Transportation Service Faces Uncertain Future

Delnita King supports her two teenage children with a job as a vendor at Home Depot. When the engine of her 1999 Buick died in August, King couldn’t afford to make repairs so she walked the three miles to and from her apartment.

“I could not lose my job. My family needed this money,” King said. “I had no choice but to walk, but there were days I didn’t think I could make it. I knew I couldn’t keep walking forever.”

When she learned about Ride2Work, an Arlington program that provides transportation to low and moderate-income Arlington residents, she jumped at the opportunity. So have dozens of others.

In less than a year, the program has soared in popularity, providing a much-needed service in Arlington and even surpassing expectations of organizers.

“If people have transportation, they can get to a job, earn money and achieve stability for themselves and their families,” said Lyndsay Mitchell, planning project manager for Arlington. “This is helping people get on their feet and support themselves.”

But Ride2Work now faces an uncertain future as funding dries up and it could end by February 2012.

The program began in January of this year with a $365,000 grant from the Federal Transit Administration. As a requirement of the grant, the city must provide matching funds, which initially came from the Community Development Block Grant. As the program grew in popularity the money dwindled faster than expected.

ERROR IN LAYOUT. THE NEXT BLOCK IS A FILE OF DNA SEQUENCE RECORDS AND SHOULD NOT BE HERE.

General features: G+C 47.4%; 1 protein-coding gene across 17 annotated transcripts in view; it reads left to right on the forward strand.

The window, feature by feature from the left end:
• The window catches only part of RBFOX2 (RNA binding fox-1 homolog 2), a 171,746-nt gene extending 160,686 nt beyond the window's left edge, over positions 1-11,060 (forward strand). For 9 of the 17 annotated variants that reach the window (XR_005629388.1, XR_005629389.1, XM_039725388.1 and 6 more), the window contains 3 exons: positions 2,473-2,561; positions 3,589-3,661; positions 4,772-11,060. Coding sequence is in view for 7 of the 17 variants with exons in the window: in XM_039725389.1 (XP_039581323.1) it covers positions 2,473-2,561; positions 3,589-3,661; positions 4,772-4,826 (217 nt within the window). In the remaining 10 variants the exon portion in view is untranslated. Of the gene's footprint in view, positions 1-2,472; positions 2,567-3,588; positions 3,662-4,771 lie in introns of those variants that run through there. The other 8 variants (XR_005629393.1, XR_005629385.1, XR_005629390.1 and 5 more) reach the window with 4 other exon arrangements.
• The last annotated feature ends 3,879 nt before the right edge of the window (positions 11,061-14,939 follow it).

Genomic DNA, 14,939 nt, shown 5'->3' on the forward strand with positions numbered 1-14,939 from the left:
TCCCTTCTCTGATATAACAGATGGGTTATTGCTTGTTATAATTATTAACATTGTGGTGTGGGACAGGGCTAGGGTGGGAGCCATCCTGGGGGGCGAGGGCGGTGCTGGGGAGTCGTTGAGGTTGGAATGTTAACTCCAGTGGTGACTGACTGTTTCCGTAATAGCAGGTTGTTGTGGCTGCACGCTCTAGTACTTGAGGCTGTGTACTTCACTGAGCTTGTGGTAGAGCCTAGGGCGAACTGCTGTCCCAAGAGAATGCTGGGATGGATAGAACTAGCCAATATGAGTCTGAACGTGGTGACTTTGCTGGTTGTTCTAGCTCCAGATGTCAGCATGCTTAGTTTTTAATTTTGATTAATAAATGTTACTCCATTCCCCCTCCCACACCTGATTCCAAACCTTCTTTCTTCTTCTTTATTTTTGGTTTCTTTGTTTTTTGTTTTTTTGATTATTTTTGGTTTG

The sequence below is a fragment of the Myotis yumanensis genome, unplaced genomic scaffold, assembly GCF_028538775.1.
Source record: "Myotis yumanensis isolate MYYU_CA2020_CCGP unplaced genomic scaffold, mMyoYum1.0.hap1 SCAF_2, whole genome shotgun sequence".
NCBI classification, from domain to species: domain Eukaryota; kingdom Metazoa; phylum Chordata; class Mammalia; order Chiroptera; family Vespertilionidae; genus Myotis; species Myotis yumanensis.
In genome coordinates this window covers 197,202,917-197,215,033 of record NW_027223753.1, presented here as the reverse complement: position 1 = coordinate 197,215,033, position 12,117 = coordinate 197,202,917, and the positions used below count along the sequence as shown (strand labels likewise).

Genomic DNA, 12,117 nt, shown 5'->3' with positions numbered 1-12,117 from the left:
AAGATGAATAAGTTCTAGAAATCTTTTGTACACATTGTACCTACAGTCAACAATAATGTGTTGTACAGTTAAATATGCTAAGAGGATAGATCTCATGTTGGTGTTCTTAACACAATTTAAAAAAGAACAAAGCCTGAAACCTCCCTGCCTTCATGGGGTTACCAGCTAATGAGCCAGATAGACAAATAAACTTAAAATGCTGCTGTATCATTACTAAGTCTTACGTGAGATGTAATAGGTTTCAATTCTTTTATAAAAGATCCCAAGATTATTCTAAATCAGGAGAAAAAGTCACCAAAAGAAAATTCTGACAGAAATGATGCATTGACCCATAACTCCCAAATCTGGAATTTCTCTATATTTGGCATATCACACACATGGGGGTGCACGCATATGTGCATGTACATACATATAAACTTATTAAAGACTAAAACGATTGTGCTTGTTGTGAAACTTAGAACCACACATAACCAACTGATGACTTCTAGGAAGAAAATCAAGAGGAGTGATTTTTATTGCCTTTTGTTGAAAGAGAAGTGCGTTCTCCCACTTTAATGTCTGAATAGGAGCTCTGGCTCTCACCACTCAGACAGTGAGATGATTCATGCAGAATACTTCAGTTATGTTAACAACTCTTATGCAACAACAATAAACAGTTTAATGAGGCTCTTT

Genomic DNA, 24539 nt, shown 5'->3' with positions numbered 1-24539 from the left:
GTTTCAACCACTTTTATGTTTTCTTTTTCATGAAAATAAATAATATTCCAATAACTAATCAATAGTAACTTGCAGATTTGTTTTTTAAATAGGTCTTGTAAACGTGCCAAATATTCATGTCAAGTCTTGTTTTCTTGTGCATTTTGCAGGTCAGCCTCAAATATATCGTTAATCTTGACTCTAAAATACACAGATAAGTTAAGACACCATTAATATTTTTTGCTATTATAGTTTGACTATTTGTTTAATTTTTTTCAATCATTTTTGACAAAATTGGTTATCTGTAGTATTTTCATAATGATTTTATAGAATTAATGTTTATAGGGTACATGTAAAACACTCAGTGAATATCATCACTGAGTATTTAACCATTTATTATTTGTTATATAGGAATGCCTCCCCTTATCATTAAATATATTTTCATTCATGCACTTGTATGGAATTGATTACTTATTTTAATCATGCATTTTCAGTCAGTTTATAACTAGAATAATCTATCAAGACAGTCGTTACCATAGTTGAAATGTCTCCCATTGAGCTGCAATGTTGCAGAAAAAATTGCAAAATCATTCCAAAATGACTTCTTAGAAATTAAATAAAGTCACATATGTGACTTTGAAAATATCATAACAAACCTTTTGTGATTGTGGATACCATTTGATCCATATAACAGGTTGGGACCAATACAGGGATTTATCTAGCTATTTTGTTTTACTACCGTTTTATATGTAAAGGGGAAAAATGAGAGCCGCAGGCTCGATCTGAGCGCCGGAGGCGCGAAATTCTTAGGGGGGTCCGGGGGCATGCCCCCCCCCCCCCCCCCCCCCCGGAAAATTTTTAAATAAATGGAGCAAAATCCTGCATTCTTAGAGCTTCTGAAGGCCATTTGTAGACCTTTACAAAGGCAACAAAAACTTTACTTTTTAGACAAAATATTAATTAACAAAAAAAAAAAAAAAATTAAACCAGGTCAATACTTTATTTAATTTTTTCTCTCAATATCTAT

So far this year, Ride2Work has served about 100 Arlington residents and completed more than 5,000 trips, far more than the 3,500 projected for the entire first year. About 160 people are on a waiting list.

“It took off like wildfire,” said Paula Lewis, who supervises the service’s drivers. “There was even more need than we thought.”

In Arlington, 86 percent of riders have household incomes below the federal poverty level, which is $22,350 a year for a family of four. The average household income for a Ride2Work user is $18,800.

“It is serving the poorest of the poor, people who would have no other way to get to work,” Mitchell said. “This is a lifeline for many people.”

Clients pay $2 per trip and are typically referred to the program by partner agencies, such as Mission Arlington, Arlington Life Shelter and the Salvation Army. The city contracts with the American Red Cross, which runs the vans.

To continue the program through 2014, the city needs an additional $274,000. Officials are now applying for grants and looking for other funding opportunities.

King says for her, Ride2Work has been a lifesaver. “It has made a world of difference,” said King. “I still have my job, and that’s what matters.”